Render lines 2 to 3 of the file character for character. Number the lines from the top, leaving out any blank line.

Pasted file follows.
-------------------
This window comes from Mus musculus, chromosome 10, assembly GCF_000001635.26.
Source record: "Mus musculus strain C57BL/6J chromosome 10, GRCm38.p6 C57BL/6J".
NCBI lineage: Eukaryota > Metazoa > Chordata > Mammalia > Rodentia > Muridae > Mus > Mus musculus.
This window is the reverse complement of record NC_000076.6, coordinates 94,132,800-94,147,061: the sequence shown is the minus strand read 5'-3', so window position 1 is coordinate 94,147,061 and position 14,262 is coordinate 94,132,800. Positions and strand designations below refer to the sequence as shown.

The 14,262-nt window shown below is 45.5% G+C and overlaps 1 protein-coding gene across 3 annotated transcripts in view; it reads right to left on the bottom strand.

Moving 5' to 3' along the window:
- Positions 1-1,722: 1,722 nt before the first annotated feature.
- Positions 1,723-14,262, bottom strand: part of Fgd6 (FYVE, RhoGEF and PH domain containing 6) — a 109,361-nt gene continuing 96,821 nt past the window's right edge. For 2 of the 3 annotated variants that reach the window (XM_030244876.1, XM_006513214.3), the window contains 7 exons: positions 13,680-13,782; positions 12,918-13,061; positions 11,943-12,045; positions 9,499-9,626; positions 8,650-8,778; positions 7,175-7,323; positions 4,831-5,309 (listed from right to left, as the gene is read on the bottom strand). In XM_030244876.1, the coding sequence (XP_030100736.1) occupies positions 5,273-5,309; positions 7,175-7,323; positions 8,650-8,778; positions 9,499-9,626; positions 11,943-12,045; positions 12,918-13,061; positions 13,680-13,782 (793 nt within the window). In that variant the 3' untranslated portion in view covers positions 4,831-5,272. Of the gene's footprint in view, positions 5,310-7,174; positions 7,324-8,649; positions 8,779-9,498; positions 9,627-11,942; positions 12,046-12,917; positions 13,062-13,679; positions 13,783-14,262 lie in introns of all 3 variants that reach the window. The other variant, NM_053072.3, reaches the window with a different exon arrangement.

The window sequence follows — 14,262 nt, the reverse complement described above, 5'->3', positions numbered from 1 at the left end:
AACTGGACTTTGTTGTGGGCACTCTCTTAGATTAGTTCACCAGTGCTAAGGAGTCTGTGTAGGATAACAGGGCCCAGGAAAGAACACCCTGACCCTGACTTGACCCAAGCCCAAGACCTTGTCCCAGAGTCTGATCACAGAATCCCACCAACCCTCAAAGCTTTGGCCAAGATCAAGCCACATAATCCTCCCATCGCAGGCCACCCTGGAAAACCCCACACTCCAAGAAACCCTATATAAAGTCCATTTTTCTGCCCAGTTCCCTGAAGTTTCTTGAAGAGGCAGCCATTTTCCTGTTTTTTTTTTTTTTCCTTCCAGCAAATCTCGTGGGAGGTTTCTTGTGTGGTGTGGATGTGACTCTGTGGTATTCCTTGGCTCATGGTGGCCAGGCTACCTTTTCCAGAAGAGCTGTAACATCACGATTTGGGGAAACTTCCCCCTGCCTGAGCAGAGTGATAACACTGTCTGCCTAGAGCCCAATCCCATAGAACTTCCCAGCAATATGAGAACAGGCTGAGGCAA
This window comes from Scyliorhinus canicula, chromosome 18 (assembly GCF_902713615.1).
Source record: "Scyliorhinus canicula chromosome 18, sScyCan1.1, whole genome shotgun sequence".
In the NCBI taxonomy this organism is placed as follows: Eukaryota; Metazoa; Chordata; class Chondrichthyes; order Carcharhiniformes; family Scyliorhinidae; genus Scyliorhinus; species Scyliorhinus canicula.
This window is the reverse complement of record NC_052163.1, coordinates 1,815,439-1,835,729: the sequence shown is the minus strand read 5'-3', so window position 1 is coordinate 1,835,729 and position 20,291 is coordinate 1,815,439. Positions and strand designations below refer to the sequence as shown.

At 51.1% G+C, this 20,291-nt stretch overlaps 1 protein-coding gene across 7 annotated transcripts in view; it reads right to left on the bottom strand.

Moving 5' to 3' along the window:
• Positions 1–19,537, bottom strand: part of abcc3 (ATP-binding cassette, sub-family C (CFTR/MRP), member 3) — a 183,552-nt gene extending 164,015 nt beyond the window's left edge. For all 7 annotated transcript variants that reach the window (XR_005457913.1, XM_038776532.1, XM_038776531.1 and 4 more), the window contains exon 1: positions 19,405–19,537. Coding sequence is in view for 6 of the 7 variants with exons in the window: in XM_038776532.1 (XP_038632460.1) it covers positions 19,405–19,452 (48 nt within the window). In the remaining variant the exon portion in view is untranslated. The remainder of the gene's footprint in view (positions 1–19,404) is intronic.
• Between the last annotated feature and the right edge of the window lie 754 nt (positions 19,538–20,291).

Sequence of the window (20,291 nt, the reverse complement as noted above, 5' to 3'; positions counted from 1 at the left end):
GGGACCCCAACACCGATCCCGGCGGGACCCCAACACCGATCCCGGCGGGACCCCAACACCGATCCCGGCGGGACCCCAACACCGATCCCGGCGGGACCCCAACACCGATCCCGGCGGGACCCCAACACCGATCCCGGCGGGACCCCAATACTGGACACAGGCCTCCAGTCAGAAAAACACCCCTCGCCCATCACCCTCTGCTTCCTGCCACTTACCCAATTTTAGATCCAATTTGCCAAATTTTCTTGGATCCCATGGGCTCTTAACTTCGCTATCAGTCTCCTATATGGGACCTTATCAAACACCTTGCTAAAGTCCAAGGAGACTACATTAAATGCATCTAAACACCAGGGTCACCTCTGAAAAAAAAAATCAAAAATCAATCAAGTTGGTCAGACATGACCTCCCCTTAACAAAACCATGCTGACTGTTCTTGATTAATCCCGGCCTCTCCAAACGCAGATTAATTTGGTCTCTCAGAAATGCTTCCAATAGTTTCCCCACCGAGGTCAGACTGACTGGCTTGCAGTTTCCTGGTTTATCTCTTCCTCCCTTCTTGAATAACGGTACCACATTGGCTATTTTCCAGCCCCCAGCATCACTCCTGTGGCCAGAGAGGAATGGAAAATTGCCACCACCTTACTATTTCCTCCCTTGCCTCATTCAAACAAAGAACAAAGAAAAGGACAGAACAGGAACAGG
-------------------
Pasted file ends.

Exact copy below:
Source record: "Mus musculus strain C57BL/6J chromosome 10, GRCm38.p6 C57BL/6J".
NCBI lineage: Eukaryota > Metazoa > Chordata > Mammalia > Rodentia > Muridae > Mus > Mus musculus.